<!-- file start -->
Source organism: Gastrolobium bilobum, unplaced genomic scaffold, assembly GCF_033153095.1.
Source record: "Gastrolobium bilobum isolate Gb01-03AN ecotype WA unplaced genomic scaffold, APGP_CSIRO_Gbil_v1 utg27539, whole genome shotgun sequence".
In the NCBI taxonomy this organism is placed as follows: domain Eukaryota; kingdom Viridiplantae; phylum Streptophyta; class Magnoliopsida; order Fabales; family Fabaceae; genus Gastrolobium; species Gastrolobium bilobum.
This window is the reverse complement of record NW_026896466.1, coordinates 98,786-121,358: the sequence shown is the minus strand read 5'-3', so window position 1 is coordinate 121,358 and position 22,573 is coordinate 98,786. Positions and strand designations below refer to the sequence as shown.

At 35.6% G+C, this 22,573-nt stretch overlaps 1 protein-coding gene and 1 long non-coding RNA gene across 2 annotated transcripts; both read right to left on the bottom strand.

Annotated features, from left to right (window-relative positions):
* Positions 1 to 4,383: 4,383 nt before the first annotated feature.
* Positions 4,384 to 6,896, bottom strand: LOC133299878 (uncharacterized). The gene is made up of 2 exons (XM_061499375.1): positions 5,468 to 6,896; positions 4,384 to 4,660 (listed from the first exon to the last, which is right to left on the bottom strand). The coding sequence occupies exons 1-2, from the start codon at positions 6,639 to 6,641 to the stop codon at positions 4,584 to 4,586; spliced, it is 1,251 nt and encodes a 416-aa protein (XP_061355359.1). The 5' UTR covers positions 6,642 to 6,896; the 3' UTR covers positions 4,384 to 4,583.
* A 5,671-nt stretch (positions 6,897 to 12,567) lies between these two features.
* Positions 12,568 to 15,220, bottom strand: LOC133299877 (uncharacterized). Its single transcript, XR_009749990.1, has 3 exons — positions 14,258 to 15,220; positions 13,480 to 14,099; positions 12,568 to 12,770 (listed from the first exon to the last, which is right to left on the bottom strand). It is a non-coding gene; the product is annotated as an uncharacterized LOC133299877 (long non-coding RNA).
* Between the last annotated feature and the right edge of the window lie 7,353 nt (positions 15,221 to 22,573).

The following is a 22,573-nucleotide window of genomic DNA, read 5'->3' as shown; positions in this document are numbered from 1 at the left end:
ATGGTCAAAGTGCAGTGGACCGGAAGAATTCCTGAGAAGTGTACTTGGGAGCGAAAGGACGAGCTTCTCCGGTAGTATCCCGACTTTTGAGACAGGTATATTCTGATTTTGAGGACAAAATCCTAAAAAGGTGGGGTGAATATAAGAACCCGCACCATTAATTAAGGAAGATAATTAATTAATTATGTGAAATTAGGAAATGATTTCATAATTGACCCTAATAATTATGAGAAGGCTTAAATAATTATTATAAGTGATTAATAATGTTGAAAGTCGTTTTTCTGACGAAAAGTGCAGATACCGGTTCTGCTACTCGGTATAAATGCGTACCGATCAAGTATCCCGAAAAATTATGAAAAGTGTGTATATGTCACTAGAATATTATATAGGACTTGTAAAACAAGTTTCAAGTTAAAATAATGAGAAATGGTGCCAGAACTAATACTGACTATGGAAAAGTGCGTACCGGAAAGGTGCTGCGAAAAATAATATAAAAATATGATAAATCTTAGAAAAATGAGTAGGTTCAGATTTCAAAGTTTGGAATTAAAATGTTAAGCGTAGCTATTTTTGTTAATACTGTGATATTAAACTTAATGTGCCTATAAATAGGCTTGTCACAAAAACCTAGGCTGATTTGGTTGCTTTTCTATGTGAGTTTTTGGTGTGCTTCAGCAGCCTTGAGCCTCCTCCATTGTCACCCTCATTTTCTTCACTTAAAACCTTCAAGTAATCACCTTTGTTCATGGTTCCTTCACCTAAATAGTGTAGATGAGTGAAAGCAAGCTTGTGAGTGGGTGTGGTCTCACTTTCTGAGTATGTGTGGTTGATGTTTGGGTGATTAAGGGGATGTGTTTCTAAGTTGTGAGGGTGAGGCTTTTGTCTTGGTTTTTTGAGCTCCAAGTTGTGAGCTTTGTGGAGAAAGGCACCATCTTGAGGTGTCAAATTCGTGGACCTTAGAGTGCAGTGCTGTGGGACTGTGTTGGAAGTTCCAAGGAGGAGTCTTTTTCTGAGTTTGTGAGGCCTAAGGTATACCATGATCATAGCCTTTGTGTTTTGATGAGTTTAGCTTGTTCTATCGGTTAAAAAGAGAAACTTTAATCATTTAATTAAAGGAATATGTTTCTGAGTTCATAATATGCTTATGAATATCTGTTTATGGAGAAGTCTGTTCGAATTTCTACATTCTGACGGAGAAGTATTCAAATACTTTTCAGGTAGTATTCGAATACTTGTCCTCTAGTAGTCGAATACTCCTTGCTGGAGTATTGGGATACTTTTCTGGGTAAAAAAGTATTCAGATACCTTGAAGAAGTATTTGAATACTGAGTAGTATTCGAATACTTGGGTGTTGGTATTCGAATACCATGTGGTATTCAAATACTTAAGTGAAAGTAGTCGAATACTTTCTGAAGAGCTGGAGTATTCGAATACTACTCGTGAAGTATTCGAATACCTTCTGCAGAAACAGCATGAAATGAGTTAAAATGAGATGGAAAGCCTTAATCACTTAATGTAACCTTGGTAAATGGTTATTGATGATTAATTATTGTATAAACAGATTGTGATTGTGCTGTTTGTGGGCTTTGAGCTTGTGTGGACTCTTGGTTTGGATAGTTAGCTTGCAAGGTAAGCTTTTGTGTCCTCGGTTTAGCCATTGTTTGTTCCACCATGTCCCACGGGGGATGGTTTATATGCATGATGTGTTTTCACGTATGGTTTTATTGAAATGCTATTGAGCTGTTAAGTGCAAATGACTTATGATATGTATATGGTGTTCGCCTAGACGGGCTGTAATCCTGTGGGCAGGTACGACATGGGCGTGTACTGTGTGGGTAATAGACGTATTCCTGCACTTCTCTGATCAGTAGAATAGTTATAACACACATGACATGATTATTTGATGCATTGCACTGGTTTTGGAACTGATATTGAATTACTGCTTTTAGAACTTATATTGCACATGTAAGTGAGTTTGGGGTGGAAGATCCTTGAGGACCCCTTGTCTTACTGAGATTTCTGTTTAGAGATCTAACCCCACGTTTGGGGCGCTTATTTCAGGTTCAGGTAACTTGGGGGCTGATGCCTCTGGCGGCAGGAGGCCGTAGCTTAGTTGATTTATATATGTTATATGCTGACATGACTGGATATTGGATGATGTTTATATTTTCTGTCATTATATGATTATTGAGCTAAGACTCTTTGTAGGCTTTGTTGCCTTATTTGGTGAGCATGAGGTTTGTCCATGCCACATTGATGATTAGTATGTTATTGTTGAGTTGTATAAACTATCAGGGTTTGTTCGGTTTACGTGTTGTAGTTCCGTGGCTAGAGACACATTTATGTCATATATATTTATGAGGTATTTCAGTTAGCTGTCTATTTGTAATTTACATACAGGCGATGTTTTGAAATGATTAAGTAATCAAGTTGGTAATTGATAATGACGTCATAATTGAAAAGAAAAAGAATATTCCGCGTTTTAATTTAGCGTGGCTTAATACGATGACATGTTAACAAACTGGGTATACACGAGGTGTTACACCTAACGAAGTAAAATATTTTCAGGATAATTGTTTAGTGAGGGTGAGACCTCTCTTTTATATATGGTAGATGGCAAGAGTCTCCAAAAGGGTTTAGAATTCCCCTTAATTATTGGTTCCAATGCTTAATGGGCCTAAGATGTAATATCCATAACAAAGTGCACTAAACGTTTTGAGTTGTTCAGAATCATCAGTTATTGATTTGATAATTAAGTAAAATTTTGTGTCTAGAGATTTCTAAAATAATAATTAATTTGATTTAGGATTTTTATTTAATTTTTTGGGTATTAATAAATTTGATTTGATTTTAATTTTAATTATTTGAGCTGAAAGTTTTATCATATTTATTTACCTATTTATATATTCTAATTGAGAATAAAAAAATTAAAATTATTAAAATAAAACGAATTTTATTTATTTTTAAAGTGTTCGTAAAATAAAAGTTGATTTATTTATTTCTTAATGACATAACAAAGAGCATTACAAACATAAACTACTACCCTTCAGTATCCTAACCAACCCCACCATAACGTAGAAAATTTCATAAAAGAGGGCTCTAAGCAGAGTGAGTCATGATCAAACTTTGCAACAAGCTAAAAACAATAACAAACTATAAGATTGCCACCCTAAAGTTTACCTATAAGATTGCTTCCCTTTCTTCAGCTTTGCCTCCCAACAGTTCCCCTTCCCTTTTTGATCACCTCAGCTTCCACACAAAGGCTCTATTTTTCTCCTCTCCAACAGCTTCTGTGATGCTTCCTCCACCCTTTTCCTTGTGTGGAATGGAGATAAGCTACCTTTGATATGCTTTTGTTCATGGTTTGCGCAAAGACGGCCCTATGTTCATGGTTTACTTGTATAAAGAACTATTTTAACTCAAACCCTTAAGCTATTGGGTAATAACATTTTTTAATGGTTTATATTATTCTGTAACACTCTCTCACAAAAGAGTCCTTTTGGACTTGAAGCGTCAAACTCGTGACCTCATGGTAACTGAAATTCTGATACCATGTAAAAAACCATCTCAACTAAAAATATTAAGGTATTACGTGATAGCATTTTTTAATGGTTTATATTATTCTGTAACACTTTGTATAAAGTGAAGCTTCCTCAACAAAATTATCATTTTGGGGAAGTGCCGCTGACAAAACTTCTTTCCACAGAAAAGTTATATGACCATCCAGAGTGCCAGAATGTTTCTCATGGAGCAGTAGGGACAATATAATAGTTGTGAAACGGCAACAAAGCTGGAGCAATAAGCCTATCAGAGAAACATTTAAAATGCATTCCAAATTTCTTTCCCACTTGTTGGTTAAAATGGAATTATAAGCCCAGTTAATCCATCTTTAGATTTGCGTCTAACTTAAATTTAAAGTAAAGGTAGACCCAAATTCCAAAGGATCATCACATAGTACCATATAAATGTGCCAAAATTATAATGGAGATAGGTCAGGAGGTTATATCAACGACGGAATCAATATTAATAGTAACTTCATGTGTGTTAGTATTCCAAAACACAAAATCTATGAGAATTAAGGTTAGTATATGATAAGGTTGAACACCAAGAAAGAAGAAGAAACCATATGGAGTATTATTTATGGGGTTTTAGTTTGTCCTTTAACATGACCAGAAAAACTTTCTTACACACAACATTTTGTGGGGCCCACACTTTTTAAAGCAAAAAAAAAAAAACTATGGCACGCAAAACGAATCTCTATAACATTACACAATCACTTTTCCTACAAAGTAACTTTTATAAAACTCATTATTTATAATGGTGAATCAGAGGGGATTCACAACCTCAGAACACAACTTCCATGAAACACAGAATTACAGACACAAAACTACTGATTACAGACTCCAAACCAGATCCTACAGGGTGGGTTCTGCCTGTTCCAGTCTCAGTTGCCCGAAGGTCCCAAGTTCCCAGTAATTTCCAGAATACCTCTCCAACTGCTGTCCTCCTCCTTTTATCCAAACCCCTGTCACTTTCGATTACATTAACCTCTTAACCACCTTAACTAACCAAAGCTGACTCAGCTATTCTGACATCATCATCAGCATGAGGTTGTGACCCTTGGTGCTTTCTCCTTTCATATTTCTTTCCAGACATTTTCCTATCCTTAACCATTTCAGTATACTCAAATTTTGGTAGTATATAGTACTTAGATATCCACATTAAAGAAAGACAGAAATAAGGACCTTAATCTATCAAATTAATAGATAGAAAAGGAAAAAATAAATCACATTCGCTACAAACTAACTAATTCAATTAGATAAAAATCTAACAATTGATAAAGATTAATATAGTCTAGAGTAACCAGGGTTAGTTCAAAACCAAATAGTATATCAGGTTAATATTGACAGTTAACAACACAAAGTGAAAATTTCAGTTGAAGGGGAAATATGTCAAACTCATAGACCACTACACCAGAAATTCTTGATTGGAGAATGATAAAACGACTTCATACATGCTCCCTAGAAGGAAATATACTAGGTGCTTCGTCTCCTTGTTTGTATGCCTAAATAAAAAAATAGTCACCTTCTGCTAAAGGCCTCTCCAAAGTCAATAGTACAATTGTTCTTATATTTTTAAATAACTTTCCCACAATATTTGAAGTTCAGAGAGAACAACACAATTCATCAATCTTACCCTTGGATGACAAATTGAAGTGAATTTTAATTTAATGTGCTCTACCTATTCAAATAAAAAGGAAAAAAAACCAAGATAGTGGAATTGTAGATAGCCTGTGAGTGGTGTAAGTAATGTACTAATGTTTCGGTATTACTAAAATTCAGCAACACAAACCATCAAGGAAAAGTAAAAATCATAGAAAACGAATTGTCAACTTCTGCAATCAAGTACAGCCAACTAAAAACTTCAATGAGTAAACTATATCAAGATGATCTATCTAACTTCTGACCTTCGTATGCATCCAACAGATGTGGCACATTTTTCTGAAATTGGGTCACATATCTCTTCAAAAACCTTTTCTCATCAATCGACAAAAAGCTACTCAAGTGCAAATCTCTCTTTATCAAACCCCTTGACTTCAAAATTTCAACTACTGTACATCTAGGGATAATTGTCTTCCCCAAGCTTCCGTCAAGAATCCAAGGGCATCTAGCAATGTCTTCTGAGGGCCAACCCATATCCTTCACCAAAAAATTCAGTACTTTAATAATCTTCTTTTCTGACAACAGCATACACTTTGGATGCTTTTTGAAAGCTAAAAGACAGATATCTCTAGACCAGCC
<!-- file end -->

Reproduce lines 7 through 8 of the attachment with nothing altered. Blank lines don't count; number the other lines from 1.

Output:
* Positions 1 to 4,383: 4,383 nt before the first annotated feature.
* Positions 4,384 to 6,896, bottom strand: LOC133299878 (uncharacterized). The gene is made up of 2 exons (XM_061499375.1): positions 5,468 to 6,896; positions 4,384 to 4,660 (listed from the first exon to the last, which is right to left on the bottom strand). The coding sequence occupies exons 1-2, from the start codon at positions 6,639 to 6,641 to the stop codon at positions 4,584 to 4,586; spliced, it is 1,251 nt and encodes a 416-aa protein (XP_061355359.1). The 5' UTR covers positions 6,642 to 6,896; the 3' UTR covers positions 4,384 to 4,583.